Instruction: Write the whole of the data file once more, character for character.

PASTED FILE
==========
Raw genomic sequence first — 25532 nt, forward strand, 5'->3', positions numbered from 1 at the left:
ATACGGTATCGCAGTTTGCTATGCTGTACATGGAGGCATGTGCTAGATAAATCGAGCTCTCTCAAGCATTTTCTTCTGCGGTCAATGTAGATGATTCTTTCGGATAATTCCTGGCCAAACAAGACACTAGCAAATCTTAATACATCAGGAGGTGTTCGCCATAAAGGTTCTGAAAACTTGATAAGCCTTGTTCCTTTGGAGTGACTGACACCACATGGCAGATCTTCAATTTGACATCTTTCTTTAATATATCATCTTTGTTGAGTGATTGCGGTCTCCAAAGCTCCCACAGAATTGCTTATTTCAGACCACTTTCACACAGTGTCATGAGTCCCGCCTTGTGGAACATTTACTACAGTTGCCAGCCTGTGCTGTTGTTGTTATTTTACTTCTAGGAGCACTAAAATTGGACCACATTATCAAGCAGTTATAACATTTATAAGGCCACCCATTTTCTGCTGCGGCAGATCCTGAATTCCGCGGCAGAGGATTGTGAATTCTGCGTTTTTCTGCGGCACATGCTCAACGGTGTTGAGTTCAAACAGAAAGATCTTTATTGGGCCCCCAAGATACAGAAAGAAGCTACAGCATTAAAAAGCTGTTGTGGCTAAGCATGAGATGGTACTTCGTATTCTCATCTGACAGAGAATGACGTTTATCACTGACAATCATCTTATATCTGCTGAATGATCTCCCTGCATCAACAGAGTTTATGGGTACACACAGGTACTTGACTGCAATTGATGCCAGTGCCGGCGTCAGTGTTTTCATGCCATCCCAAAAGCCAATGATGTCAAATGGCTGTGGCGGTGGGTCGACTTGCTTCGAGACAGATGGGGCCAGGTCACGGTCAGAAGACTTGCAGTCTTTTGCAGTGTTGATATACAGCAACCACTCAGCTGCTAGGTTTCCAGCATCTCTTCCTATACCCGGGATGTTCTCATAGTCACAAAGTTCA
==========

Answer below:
Raw genomic sequence first — 25532 nt, forward strand, 5'->3', positions numbered from 1 at the left:
ATACGGTATCGCAGTTTGCTATGCTGTACATGGAGGCATGTGCTAGATAAATCGAGCTCTCTCAAGCATTTTCTTCTGCGGTCAATGTAGATGATTCTTTCGGATAATTCCTGGCCAAACAAGACACTAGCAAATCTTAATACATCAGGAGGTGTTCGCCATAAAGGTTCTGAAAACTTGATAAGCCTTGTTCCTTTGGAGTGACTGACACCACATGGCAGATCTTCAATTTGACATCTTTCTTTAATATATCATCTTTGTTGAGTGATTGCGGTCTCCAAAGCTCCCACAGAATTGCTTATTTCAGACCACTTTCACACAGTGTCATGAGTCCCGCCTTGTGGAACATTTACTACAGTTGCCAGCCTGTGCTGTTGTTGTTATTTTACTTCTAGGAGCACTAAAATTGGACCACATTATCAAGCAGTTATAACATTTATAAGGCCACCCATTTTCTGCTGCGGCAGATCCTGAATTCCGCGGCAGAGGATTGTGAATTCTGCGTTTTTCTGCGGCACATGCTCAACGGTGTTGAGTTCAAACAGAAAGATCTTTATTGGGCCCCCAAGATACAGAAAGAAGCTACAGCATTAAAAAGCTGTTGTGGCTAAGCATGAGATGGTACTTCGTATTCTCATCTGACAGAGAATGACGTTTATCACTGACAATCATCTTATATCTGCTGAATGATCTCCCTGCATCAACAGAGTTTATGGGTACACACAGGTACTTGACTGCAATTGATGCCAGTGCCGGCGTCAGTGTTTTCATGCCATCCCAAAAGCCAATGATGTCAAATGGCTGTGGCGGTGGGTCGACTTGCTTCGAGACAGATGGGGCCAGGTCACGGTCAGAAGACTTGCAGTCTTTTGCAGTGTTGATATACAGCAACCACTCAGCTGCTAGGTTTCCAGCATCTCTTCCTATACCCGGGATGTTCTCATAGTCACAAAGTTCA